3. a beautiful fairy, or a brownie. This passage and the "winged" lady in the next chapter suggest that [L. Frank] Baum as yet had not yet entirely eliminated the "stereotyped" fairy from his fairy tales. Baum admits in "The Ryl" in Baums American Fairy Tales (1908) that both the winged fairy and the brownie do have a place in childrens books, though not necessarily in his. The Ryl is one of the "servants of nature," but when mistaken for a fairy, he snaps, "Do you see any wings growing out of my body? Do you see any golden hair flowing over my shoulders, or any gauzy cobweb skirts floating about my form in graceful folds?" That was the cliché for a fairy. "Really now," he says on being called a "brownie," "do I look like one of those impossible, crawly, mischievous elves? Is my body ten times bigger than it should be? Do my legs look like toothpicks and my eyes like saucers?" Baum, of course, is describing the brownie as created by the Canadian artist Palmer Cox (1840-1924). His "Brownie" books were best-sellers in their day, and the format of Baums Father Goose, His Book (1899) was in part based on them. (So popular were Coxs drawings that Denslow imitated them with his "Inland Gnomes" in 1894 for The Inland Printer as calling cards and other decorations. See illustration on page Ivii.) That Baum had Cox in mind is apparent from the Ryls explanation: "Old nurses prefer to talk about those stupid fairies and hobgoblins, and never mention ryls to the children. And the people who write fairy tales and goose books and brownie books and such rubbish sit down at writing-tables and invent all sorts of impossible and unbelievable things" (pp. 176-77). Cox is the author of the "brownie books," and Baum (of course) is the author of "fairy tales and goose books."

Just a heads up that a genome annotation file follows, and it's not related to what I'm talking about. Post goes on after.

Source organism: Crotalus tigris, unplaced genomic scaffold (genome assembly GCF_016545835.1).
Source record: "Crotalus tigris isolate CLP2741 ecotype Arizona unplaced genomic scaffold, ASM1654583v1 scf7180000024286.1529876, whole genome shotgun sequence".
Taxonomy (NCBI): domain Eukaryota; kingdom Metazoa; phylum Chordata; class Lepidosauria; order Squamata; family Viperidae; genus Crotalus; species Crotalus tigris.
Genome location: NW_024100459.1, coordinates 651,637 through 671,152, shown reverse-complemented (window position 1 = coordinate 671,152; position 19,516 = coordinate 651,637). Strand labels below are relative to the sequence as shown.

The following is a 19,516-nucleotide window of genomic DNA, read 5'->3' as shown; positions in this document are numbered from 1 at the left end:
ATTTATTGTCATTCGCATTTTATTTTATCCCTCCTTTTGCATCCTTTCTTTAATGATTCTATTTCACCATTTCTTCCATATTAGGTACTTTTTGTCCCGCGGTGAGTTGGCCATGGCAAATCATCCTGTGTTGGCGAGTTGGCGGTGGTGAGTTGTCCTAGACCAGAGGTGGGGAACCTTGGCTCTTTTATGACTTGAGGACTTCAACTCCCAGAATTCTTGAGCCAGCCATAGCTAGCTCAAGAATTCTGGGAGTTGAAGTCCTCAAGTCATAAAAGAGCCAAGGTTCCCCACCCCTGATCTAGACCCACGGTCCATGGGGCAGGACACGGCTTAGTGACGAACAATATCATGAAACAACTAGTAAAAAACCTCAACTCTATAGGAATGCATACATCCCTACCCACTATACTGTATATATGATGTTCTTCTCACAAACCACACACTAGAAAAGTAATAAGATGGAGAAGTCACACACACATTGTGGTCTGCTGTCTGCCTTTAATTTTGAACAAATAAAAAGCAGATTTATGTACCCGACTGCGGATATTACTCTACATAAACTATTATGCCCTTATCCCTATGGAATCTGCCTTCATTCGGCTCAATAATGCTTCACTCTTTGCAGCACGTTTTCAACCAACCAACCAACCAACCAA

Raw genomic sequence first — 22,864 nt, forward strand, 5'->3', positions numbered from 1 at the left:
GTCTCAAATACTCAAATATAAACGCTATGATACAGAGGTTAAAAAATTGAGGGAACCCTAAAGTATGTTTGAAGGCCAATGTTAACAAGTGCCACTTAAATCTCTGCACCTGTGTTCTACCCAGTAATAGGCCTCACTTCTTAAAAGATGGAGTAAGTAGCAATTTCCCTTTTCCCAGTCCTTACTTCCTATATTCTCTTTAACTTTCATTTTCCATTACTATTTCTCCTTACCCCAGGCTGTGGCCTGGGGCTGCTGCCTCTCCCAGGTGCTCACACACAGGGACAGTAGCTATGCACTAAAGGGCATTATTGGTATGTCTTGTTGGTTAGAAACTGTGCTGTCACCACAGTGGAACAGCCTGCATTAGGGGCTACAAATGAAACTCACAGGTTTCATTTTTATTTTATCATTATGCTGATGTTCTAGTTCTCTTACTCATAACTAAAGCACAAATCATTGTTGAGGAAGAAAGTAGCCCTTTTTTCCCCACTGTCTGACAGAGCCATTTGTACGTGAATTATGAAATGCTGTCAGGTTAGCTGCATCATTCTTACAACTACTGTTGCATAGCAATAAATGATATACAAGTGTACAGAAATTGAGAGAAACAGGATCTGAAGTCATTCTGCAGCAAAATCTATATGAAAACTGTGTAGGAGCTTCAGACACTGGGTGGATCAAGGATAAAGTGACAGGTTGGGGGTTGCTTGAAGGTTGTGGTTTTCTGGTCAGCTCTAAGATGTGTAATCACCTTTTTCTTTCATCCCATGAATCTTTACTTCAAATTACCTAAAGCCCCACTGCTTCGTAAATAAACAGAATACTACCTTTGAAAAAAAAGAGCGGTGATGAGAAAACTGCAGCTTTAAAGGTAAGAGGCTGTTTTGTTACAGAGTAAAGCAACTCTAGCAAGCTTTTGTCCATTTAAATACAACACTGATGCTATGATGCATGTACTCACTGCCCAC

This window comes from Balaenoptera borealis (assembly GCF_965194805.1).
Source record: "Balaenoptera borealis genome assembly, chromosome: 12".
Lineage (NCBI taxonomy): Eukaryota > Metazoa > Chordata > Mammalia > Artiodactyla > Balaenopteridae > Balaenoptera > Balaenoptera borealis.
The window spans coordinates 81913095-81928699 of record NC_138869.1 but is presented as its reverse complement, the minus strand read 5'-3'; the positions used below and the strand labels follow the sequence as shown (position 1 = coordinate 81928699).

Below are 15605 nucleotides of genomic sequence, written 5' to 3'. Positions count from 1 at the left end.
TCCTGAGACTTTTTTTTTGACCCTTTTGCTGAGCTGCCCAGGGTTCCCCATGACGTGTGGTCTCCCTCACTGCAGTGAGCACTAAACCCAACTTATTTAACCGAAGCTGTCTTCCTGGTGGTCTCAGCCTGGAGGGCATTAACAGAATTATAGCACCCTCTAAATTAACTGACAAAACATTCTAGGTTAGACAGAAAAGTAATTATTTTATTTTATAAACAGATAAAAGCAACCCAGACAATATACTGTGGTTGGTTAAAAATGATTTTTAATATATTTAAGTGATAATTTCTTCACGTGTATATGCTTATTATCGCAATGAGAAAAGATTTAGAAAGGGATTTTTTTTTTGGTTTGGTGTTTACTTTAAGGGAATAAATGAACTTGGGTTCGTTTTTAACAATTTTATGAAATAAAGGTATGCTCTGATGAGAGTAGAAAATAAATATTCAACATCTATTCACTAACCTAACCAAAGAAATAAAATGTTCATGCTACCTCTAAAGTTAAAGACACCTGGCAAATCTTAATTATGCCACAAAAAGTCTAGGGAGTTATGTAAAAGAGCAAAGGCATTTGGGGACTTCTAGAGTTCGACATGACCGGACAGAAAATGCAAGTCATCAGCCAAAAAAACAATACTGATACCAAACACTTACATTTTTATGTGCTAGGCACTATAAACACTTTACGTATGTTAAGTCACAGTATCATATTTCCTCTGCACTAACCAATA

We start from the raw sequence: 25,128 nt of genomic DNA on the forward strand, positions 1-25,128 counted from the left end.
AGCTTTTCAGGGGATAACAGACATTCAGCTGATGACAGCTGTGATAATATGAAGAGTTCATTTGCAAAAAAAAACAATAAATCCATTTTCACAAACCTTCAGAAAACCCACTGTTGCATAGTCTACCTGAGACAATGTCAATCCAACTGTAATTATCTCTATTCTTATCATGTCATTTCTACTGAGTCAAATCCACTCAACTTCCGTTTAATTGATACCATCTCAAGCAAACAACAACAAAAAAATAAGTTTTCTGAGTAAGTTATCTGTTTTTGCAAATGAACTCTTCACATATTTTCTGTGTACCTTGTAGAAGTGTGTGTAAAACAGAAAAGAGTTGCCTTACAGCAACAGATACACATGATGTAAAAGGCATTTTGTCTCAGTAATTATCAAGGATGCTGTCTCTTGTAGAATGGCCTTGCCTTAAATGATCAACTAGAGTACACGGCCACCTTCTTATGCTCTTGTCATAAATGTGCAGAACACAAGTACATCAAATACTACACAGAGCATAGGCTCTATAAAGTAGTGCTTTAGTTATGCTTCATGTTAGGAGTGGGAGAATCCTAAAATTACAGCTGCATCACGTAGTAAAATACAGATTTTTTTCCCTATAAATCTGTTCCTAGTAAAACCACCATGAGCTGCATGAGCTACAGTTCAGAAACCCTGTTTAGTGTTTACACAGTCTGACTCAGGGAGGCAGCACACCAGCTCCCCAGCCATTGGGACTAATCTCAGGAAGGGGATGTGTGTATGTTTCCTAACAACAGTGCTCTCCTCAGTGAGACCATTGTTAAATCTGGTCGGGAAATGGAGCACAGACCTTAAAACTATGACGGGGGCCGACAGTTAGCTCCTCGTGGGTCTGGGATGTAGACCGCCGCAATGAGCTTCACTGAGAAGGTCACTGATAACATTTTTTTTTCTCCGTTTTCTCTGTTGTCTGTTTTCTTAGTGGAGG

Source Citation: The Annotated Wizard of Oz, Michael Patrick Hearn, ed. p. 166.